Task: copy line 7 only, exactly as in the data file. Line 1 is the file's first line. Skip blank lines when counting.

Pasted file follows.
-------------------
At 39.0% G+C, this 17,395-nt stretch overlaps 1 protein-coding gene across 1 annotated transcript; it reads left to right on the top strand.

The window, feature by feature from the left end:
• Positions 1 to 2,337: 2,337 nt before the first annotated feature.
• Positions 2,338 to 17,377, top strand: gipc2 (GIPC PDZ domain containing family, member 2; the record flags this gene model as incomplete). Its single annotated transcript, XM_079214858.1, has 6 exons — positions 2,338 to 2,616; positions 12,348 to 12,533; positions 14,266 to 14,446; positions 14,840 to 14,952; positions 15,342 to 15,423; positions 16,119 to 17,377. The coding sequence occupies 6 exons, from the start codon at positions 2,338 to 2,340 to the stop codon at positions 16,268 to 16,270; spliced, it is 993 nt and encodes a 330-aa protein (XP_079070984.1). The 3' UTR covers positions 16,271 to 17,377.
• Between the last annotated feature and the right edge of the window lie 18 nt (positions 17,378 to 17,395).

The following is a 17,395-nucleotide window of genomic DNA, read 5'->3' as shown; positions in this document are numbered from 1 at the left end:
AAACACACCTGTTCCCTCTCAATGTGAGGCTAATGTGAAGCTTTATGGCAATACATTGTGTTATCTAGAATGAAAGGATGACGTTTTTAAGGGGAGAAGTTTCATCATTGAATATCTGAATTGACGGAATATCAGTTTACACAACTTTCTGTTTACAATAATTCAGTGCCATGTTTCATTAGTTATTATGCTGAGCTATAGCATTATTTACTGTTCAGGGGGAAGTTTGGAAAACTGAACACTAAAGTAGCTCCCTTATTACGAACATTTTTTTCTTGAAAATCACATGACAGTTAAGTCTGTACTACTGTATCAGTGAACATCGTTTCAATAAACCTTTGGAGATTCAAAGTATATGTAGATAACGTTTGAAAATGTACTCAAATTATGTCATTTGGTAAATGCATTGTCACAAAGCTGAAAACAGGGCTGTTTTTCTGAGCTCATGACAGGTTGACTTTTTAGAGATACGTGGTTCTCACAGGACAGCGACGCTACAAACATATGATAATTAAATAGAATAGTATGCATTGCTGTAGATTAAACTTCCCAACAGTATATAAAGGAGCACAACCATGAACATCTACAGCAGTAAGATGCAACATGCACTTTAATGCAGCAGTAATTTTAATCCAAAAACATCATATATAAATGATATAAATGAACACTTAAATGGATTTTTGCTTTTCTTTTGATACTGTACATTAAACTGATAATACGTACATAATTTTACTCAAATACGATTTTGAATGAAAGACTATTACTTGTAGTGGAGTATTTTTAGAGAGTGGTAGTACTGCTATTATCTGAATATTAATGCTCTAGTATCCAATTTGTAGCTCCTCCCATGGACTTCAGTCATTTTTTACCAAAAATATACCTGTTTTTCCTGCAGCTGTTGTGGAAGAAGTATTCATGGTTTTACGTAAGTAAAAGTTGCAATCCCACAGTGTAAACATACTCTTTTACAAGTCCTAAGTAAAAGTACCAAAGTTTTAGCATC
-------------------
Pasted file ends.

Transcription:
AAACACACCTGTTCCCTCTCAATGTGAGGCTAATGTGAAGCTTTATGGCAATACATTGTGTTATCTAGAATGAAAGGATGACGTTTTTAAGGGGAGAAGTTTCATCATTGAATATCTGAATTGACGGAATATCAGTTTACACAACTTTCTGTTTACAATAATTCAGTGCCATGTTTCATTAGTTATTATGCTGAGCTATAGCATTATTTACTGTTCAGGGGGAAGTTTGGAAAACTGAACACTAAAGTAGCTCCCTTATTACGAACATTTTTTTCTTGAAAATCACATGACAGTTAAGTCTGTACTACTGTATCAGTGAACATCGTTTCAATAAACCTTTGGAGATTCAAAGTATATGTAGATAACGTTTGAAAATGTACTCAAATTATGTCATTTGGTAAATGCATTGTCACAAAGCTGAAAACAGGGCTGTTTTTCTGAGCTCATGACAGGTTGACTTTTTAGAGATACGTGGTTCTCACAGGACAGCGACGCTACAAACATATGATAATTAAATAGAATAGTATGCATTGCTGTAGATTAAACTTCCCAACAGTATATAAAGGAGCACAACCATGAACATCTACAGCAGTAAGATGCAACATGCACTTTAATGCAGCAGTAATTTTAATCCAAAAACATCATATATAAATGATATAAATGAACACTTAAATGGATTTTTGCTTTTCTTTTGATACTGTACATTAAACTGATAATACGTACATAATTTTACTCAAATACGATTTTGAATGAAAGACTATTACTTGTAGTGGAGTATTTTTAGAGAGTGGTAGTACTGCTATTATCTGAATATTAATGCTCTAGTATCCAATTTGTAGCTCCTCCCATGGACTTCAGTCATTTTTTACCAAAAATATACCTGTTTTTCCTGCAGCTGTTGTGGAAGAAGTATTCATGGTTTTACGTAAGTAAAAGTTGCAATCCCACAGTGTAAACATACTCTTTTACAAGTCCTAAGTAAAAGTACCAAAGTTTTAGCATC